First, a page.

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The Seymour Centre Unveils Program For 2017

The Seymour Centre has unveiled the incredible line up of productions making up the Reginald Season and the Great Ideas Performance Series at the venue in 2017.

Launching the seasons at The Seymour Centre last night, Artistic Director TIM JOnes said "As a University Arts Centre, I am particularly proud of the high quality, ideas-driven work within our 2017 programs. The year has a big focus on 'visions of the future' as expressed by a wide range of artists exploring how our personal and public futures might be shaped by our current political and environmental circumstances"

Kicking off the Great Ideas Performance Series is the Australian premiere of 2071 by Duncan MacMillan (1984) and Professor Chris Rapley, a work that deals with the most critical issue of our collective futures -climate change. The original production of 2071 garnered extraordinary reviews when it premiered at the Royal Court and was named by Guardian critic Michael Billington as one of the best plays of 2014. 2071 will be directed by Seymour's Artistic Director TIM JOnes, and features incredible digital projections designed by Media Artist Joe Crossley and an original score from Andree Greenwell

Also gracing the Seymour Centre in 2017 will be Best Festival Ever: How to Manage a Disaster, the interactive table-top production that is pArt Theatre, part performance lecture and part board game from Australian science-theatre ensemble, Boho Interactive. Limited to 32 audience members per performance, Best Festival Ever is sure to be one of the hottest tickets in town.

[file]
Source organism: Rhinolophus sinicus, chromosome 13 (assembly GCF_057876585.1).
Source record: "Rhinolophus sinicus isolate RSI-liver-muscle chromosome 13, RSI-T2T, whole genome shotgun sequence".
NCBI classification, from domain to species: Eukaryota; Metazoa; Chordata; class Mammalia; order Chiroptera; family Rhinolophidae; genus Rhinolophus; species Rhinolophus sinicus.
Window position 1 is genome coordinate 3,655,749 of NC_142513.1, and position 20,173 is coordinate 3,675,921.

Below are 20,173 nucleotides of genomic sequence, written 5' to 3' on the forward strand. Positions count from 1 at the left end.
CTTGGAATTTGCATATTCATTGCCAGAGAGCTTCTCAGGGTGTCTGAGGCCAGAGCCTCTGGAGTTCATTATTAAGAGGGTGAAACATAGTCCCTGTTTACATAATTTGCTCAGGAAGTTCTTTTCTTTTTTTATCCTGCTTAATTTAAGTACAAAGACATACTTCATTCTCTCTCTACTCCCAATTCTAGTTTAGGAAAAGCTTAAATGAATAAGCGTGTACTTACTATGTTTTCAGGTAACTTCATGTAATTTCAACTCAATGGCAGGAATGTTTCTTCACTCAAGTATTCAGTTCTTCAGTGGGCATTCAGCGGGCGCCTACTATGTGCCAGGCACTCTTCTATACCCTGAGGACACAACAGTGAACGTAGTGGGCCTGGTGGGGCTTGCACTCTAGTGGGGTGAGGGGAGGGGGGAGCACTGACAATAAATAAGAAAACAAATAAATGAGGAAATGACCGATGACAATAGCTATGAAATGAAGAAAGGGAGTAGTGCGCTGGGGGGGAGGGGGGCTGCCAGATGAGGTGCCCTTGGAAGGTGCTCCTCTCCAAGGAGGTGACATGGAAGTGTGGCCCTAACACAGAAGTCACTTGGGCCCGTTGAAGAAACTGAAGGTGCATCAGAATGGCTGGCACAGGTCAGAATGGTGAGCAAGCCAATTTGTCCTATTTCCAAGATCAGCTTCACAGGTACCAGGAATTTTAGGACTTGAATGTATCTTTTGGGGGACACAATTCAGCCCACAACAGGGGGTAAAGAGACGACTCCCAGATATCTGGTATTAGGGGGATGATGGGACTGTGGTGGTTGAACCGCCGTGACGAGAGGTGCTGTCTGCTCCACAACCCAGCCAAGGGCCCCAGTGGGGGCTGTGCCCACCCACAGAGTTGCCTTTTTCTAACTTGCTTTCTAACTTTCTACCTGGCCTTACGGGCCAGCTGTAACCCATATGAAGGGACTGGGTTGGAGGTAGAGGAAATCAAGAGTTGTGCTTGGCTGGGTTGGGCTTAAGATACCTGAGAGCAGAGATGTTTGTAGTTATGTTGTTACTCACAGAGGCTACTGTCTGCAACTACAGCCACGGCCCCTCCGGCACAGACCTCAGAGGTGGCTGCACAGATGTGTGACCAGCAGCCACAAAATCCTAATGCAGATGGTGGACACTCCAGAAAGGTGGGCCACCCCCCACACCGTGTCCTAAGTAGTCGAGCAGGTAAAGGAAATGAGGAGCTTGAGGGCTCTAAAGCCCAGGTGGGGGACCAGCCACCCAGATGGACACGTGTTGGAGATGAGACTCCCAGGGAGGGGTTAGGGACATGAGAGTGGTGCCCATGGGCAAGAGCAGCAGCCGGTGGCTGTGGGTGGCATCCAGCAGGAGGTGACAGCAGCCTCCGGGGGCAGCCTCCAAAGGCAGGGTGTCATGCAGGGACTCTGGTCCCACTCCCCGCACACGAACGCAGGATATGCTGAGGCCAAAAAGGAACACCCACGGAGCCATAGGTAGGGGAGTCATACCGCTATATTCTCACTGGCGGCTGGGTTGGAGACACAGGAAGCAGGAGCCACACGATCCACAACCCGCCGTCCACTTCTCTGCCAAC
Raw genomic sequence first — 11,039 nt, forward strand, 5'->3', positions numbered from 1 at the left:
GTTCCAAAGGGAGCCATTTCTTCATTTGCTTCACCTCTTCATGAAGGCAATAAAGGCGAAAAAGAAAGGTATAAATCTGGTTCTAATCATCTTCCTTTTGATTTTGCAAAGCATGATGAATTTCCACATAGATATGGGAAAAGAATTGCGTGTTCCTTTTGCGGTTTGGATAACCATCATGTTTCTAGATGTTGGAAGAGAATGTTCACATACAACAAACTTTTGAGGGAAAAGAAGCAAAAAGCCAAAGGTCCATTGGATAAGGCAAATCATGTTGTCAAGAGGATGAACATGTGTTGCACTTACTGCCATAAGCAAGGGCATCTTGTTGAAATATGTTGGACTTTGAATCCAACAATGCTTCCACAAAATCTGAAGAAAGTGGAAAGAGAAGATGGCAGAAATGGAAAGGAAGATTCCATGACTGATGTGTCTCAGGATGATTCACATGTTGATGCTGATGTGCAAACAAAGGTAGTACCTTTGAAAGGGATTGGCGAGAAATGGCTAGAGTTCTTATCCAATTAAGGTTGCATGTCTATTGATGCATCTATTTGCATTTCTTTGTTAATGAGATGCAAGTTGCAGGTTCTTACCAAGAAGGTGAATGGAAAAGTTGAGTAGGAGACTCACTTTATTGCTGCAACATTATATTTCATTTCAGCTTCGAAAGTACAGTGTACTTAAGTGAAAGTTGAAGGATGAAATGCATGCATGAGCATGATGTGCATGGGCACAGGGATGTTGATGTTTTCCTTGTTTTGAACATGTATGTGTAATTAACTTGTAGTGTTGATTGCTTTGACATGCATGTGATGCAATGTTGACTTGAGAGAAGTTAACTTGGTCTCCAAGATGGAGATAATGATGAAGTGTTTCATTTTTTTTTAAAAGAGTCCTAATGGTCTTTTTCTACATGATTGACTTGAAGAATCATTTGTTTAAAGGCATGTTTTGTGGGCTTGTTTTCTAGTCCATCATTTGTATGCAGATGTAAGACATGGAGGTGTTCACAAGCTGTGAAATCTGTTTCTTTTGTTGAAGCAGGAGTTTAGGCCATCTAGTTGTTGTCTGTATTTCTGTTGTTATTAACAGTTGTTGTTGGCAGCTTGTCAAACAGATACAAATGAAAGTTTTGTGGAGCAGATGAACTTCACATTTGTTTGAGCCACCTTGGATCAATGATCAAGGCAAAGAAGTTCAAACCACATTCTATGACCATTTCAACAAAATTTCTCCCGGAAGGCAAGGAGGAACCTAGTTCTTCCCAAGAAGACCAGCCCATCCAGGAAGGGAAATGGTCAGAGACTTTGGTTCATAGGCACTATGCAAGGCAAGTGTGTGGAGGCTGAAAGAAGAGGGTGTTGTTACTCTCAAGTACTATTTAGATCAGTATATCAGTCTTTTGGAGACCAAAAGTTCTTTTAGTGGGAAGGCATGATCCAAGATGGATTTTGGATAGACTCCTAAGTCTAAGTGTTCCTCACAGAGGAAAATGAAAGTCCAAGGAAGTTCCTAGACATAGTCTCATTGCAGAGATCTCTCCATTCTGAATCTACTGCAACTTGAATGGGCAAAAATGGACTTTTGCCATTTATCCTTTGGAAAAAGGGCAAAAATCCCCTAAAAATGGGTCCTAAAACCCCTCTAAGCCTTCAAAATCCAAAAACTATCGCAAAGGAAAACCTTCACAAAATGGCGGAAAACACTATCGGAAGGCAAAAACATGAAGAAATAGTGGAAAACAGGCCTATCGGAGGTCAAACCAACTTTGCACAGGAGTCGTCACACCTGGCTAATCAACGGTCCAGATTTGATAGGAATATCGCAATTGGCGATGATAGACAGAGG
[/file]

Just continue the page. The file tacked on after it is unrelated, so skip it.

Seymour's 2017 Great Ideas Performance Series will then conclude with two extraordinary works presented in association with The Big Anxiety Festival of Interactive Arts. First is Grace Under Pressure, a new verbatim play about protecting the mental health of young doctors. Co-commissioned by Seymour Centre and The Big Anxiety Festival of Interactive Arts, this world premiere production is created by David Williams and Paul Dwyer in association with the Sydney Arts and Health Collective.

Following Grace Under Pressure, Give Me Your Love by "seriously funny" UK theatre artists Ridiculusmus explores the potential use of MDMA (Ecstasy) as a legitimate way to treat PTSD in returned soldiers.

A special "add-on" film event begins Seymour's Great Ideas season with a Sydney premiere screening of Julie' Taymor's recent Broadway production of A Midsummer Night's Dream. This event gives audiences the chance to experience one of the world's most significant theatre artists exploring big ideas in contemporary theatricality: "Visually stunning...Taymor lets her imagination run wild and creates striking stage pictures...classic Taymor - a director unafraid of daring." -New York Daily News

Equally as impressive, the 2017 Reginald Season will feature a diverse range of new works from small and independent companies including director Kate Gaul's Sydney premiere of The Trouble with Harry by Lachlan Philpott; the truly iconic Sydney story of the true case of Eugenia Falleni that scandalised 1920s Sydney, exploring ideas of gender, perversion and complicity.

This will be followed by Kim Hardwick's disturbing new production of Nick Enright's classic Australian play Blackrock for White Box Theatre.

Seymour Centre resident theatre company, Sport For Jove, in association with She Said Theatre, will then present the world premiere production of Fallen by Seanna van Helten, featuring a stellar all-female cast and directed by Penny Harpham.

Sport for Jove will then present a new adaptation of They Shoot Horses Don't They? based on the 1935 novel by by Horace McCoy, directed by Kim Hardwick.

Next up will be Catnip Productions' Australian premiere of The Nether by Jennifer Haley, one of the most disturbing plays to emerge in recent years, which asks - are crimes committed on-line actually real crimes?

The 2017 Reginald season will conclude with Damien Ryan's new production of Howard Barker's neglected twentieth century masterpiece No End of Blame starring Yalin Ozucelik.

Tickets for productions in The Seymour Centre 2017 program are on sale now via

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